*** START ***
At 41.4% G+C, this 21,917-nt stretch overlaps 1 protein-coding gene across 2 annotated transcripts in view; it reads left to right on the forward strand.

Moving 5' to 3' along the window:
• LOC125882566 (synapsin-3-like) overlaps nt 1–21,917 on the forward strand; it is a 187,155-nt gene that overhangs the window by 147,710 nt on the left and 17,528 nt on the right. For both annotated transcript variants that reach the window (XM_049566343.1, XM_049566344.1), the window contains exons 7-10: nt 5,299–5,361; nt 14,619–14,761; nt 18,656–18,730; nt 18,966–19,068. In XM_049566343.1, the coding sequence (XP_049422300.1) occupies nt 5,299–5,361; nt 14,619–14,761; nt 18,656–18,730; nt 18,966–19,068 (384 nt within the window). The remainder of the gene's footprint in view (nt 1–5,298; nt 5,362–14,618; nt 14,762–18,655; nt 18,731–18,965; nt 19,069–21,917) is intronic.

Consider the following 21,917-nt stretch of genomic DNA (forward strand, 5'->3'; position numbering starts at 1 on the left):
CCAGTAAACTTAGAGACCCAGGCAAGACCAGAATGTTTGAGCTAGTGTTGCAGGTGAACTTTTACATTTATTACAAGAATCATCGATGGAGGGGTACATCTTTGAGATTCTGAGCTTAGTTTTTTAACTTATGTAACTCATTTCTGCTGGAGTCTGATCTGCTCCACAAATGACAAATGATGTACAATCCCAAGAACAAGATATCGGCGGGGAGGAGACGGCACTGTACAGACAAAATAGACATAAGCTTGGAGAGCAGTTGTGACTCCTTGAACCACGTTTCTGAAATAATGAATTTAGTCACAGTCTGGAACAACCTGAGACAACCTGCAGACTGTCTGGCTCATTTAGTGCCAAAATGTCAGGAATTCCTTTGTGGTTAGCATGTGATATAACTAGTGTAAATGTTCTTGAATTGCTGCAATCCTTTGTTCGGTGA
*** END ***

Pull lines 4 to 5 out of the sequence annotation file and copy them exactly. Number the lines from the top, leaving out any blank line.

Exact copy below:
Consider the following 21,917-nt stretch of genomic DNA (forward strand, 5'->3'; position numbering starts at 1 on the left):
CCAGTAAACTTAGAGACCCAGGCAAGACCAGAATGTTTGAGCTAGTGTTGCAGGTGAACTTTTACATTTATTACAAGAATCATCGATGGAGGGGTACATCTTTGAGATTCTGAGCTTAGTTTTTTAACTTATGTAACTCATTTCTGCTGGAGTCTGATCTGCTCCACAAATGACAAATGATGTACAATCCCAAGAACAAGATATCGGCGGGGAGGAGACGGCACTGTACAGACAAAATAGACATAAGCTTGGAGAGCAGTTGTGACTCCTTGAACCACGTTTCTGAAATAATGAATTTAGTCACAGTCTGGAACAACCTGAGACAACCTGCAGACTGTCTGGCTCATTTAGTGCCAAAATGTCAGGAATTCCTTTGTGGTTAGCATGTGATATAACTAGTGTAAATGTTCTTGAATTGCTGCAATCCTTTGTTCGGTGA